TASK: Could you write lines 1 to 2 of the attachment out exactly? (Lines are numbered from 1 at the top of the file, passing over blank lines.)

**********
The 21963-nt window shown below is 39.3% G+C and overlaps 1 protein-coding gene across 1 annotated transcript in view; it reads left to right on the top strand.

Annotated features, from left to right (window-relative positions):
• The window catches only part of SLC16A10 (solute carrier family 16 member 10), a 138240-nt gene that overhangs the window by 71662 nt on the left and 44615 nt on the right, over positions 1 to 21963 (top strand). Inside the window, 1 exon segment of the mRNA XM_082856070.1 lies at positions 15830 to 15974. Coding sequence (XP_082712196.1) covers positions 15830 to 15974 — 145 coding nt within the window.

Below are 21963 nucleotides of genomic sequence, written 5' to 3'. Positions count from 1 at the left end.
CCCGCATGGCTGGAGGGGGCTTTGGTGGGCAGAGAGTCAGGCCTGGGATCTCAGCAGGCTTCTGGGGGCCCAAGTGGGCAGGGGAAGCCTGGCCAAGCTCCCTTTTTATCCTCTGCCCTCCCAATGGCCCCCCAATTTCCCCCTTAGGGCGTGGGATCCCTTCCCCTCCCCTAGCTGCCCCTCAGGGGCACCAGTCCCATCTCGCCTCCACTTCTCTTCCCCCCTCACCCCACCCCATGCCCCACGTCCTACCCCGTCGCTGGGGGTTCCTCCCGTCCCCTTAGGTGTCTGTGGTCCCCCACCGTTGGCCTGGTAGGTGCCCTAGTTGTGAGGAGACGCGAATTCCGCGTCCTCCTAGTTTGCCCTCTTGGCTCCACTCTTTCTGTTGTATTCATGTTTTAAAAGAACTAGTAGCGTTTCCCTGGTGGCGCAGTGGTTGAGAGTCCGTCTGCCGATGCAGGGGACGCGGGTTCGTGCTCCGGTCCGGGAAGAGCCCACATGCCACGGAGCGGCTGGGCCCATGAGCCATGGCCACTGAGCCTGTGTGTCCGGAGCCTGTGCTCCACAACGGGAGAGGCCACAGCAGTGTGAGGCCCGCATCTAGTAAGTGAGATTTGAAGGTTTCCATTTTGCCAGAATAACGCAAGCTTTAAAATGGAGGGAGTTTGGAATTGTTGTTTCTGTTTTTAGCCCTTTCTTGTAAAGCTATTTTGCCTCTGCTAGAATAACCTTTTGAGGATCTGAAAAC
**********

The 21963-nt window shown below is 39.3% G+C and overlaps 1 protein-coding gene across 1 annotated transcript in view; it reads left to right on the top strand.

Annotated features, from left to right (window-relative positions):